To help with learning functional language, I created Quizlets of vocabulary, but I had audios of functional language. For instance, a Quizlet with winter clothing had audios of someone saying “Hi, I’m looking for __” and the item pictured and written on the Quizlet (e.g., gloves, winter boots, scarf). Another Quizlet had pictures of clothing that was too big, too small, too tight, etc., and audios saying “I think this is too ___.” A Quizlet with fast foods pictured had audios of someone saying “Hi, I’d like to order ___” and the item pictured (a coffee, a burger, fries, etc.). A Quizlet about school messages had vocabulary such as “absent,” “late,” “leave early,” “not feeling well,” “doctor’s appointment,” etc. The audios said something like “Hello, I’m Sam’s mom. Sam will be absent today.” or “Hello, I’m Sam’s dad. Sam has a doctor’s appointment today.”

Students learned the vocabulary as they used the flashcards, learn, matching, and test Quizlet functions. They practiced sounding out and writing the words. At home and on the bus, they listened over and over to the functional language in the audios. As we role-played interactions in class, they used both the functional language and the vocabulary. In one activity, students sat in pairs, with one person facing the board and the other person facing away from the board. I would project a Quizlet picture or word (“gloves,” “burger,” “absent”), and the student facing the board would say “Hi, I’m looking for…” or “Hello, I’d like to order a…” or “I’m Sam’s mom. He will be…” and the other student would check their comprehension “gloves?” “a burger?” “absent?” and point to the item on a Quizlet printout. After a lot of practice and scaffolding, these real-life tasks became listening and speaking PBLA tasks that learners carried out to demonstrate progress.

Teaching employment-related English for CLB 3 and 4 students can be quite challenging. To ensure that students achieve their learning goals, I provide them with ample opportunity to practice their listening, speaking, reading, and writing skills.

In one of my units, students develop their phone skills. First, they listen to sample phone calls from the LINC 3 audio files (e.g., Can I Take a Message? and Friendly Phone Conversation). Students listen to identify polite expressions and tone of voice. The audios are replayed 2–3 times and students write down details from each audio sample. Afterwards, they receive feedback on the details they captured. Then, students read a vocabulary chart containing phrasal verbs. They complete a worksheet on the meaning and usage of commonly used phrasal verbs related to phone calls ( e.g. “hold on,” “speak up,” “cut off,” etc.).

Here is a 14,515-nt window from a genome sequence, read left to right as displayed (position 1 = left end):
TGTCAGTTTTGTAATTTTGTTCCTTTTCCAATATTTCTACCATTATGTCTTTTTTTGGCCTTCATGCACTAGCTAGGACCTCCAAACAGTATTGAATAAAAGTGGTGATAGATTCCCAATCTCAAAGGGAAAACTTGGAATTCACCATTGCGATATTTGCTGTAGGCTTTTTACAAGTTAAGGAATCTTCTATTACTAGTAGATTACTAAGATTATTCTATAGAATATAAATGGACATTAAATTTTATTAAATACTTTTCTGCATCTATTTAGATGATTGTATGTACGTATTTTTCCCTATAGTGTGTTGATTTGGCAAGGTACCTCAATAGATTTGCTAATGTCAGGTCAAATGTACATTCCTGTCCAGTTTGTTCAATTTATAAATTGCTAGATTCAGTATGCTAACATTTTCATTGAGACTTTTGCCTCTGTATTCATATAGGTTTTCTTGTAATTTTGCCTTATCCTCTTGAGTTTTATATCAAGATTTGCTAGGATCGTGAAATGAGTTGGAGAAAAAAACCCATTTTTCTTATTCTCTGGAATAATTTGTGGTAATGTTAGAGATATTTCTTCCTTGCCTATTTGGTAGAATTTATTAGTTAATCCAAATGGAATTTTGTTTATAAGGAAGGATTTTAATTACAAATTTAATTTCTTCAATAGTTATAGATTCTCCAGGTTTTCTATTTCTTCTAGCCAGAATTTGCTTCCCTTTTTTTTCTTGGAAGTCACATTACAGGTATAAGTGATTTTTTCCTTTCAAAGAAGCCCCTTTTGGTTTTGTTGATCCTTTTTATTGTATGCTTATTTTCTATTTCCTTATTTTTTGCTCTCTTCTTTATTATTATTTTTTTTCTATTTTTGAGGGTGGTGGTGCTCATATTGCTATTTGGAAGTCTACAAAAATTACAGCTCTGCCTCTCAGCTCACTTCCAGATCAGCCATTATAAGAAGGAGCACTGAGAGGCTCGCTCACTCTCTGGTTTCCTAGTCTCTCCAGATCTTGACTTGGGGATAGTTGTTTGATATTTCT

After this, students work with a partner and role-play phone conversations following the patterns they heard in the LINC 3 audios and using the phrasal verbs they learned. They demonstrate their role-plays for the class. This speaking activity builds students' confidence as they communicate with their classmates.

Phone skills role-play template

To reinforce what they have learned, I assign homework where students use a template to plan sample phone conversations with their doctors, dentists, counsellors, teachers, and many others. They write down the details they will need when making mock phone appointments with their classmates. Later, in class, students complete the same templates as they role-play the conversations with their classmates.

With all of this practice, my CLB 3–4 learners gain confidence in their listening and speaking skills, expand their vocabulary, and develop familiarity with reading and completing simple forms.

Grammar routine: Discover there is a gap in what they know about grammar Predict how to fix the grammar problem Watch/listen to and read concrete form, meaning and use explanation of the grammar Practice the form and review sample uses of the point in context Apply the new grammar and identify places they need to improve about the new point

This year I have been trying a new routine that seems to be working for my grammar instruction. During the week I collect sentence errors that my learners commonly make. If my textbook treats a grammar point, I especially try to collect a few errors related to the point in the text.

On Mondays, I present 5 sentences for error correction taken from a variety of anonymous learners. I break the learners into teams of 4, and I give each group the set of 5 sentences that have classic grammar errors. The teams work together to try to correct the sentences. After 10–15 minutes, I hand out a second sheet with hints for each of the 5 sentences, and learners have some time to apply the hints and adjust their corrections. Each group then presents their corrections on one sentence, and we discuss why these choices were made. After the discussion is over, I provide an answer key for their future reference.